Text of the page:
First came McDo next the Texas Food Truck

The American Civil War gave rise to chuckwagon panhandlers whose heirs have crossed the Atlantic and now set up in Paris, to the enthusiastic approval of the capital’s branché youth.

Cantine California brings ‘bio’ burgers to Parisian markets (Copyright Cantine California)

Described as the ‘gastro-bobo de la baraque à frites’ by Rue 89 reporter Adrian De San Isidoro, this French Fry-up — version gastronomic — was launched in March this year by Jordan Feilders, a 28-year-old from Los Angeles who was brought up in France and is married to a Parisian.

Since then he has parked his Cantine California at  the Saint-Honoré market (in the Ier arrondissement), having decided that a Californian lifestyle and New York food are now a major draw for young Parisians. His a la carte truck offers include tacos, burgers and home made fries for 11 euros and he draws his inspiration from the truckers of  Venice Beach and Abbot Kinney back home in LA.  “Some of them offer sophisticated menus but I’ve opted for simple but high quality food,” he said.

He sources his meat from an organic coop in the  South-West and buys his bread from a Franco- Tunisian bakery.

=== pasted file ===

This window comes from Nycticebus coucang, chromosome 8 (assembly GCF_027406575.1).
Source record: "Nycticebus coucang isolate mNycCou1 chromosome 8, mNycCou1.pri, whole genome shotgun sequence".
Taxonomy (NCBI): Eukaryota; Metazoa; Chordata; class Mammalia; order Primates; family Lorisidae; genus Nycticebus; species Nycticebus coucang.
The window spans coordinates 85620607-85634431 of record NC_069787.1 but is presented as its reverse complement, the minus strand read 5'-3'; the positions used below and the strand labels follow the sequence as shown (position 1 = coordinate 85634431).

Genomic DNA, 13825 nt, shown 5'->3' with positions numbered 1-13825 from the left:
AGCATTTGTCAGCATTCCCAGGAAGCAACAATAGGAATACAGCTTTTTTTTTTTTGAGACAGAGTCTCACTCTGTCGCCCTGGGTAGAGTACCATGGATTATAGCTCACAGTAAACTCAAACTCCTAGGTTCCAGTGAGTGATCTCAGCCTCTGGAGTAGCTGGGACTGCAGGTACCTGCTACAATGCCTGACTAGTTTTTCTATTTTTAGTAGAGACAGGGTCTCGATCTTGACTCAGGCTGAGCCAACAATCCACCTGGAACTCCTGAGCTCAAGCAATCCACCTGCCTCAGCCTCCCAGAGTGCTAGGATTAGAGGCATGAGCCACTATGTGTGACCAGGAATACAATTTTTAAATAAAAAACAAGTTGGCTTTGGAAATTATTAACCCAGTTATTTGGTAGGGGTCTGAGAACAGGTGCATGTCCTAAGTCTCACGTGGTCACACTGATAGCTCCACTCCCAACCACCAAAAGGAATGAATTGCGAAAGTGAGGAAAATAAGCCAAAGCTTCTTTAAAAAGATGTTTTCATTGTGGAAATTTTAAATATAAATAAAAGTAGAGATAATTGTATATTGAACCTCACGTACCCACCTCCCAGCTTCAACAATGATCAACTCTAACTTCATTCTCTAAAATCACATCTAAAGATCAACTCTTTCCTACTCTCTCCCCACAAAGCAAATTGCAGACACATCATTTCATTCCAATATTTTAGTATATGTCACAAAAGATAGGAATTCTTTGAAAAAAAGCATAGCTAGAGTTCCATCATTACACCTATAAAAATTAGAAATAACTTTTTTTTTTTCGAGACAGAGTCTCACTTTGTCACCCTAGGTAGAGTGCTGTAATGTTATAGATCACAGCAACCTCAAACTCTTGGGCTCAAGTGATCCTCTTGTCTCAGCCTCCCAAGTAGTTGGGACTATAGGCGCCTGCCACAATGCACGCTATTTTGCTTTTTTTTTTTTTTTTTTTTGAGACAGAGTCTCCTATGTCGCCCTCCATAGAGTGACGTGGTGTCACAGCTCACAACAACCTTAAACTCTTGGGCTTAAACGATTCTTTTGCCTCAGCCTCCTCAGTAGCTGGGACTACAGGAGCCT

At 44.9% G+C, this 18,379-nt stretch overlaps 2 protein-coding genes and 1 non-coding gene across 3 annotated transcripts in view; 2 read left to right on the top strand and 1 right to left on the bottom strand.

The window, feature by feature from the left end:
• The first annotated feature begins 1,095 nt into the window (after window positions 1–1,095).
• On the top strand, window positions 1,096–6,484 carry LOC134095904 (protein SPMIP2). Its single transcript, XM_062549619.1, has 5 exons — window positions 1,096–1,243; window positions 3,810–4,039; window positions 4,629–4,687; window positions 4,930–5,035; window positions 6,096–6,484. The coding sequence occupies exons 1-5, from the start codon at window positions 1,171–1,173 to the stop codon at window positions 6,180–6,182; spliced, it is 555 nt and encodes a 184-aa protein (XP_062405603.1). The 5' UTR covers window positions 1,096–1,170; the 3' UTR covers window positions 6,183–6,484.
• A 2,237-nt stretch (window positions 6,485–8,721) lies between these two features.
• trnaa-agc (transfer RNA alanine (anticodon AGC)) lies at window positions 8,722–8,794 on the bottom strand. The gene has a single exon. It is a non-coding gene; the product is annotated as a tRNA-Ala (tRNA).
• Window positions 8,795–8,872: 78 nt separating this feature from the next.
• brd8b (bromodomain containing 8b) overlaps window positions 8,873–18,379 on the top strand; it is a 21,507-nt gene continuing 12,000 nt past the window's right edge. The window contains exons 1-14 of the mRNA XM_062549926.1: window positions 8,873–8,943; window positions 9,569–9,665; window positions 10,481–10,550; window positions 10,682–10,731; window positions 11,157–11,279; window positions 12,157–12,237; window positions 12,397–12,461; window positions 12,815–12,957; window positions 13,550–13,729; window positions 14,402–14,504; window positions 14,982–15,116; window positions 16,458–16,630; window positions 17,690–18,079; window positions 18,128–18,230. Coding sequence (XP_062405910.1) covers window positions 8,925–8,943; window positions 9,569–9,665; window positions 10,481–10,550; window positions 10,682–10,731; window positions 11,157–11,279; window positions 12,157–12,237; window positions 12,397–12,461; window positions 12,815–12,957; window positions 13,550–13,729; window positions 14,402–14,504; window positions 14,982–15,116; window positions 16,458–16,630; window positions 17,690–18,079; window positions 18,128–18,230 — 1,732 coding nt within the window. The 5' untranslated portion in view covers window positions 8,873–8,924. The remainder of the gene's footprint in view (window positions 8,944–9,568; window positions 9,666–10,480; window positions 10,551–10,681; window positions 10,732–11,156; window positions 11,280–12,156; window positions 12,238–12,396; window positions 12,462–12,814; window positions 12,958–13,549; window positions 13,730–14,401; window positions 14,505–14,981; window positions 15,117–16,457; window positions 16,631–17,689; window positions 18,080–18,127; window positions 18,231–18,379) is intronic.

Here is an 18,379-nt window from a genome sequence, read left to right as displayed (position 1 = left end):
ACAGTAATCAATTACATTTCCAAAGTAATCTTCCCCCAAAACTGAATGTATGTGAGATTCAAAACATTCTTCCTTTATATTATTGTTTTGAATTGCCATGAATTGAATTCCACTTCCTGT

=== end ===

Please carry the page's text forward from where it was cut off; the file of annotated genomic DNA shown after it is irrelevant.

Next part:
What is surprising to France’s food traditionalists is that the food truckers — and Jordan Feilders is not the only American trucker in town — appear to have broken sacrosanct French taboos over eating in the street, eating with their hands and more importantly buying fairly pricey food off the back of a truck!

The truckers appear quickly to have carved out a niche for themselves at markets where they pay a daily stall fee, despite grumbles from neighbouring traditional restaurateurs.  One such, who preferred to remain anonymous, told Rue 89: ” We have a competitor who does not play by the  same rules. How much does he pay for his stall —  200 euros a  month? Us, we pay real rent. Then there is the greasy smell coming from his cooking which bothers customers on our esplanade! We’ll see how his manages in the winter, when it gets down to 0°C.”

The winter, if it remains that mild, is unlikely to bother the taco-truck however and indeed judging by some reports McDonald’s or (McDo as its known all over France) was just the start of a US food invasion which shows few signs of abating.

Indeed the New York Times reported earlier that: “American chefs are at the helm of some of Paris’s hippest restaurants, like Daniel Rose of Spring, Kevin O’Donnell of L’Office and Braden Perkins of Verjus. And the city’s collective crush on high-end hamburgers continues: Parisians are paying 29 euros, or just over $36, for the popular burger at Ralph’s, the Hamptons-Wyoming-chic restaurant in the palatial Ralph Lauren store.”

So will fast food à l’américaine finally finish off the fine dining that is revered across France and the world? Expect a fight back soon.

Story: Ken Pottinger

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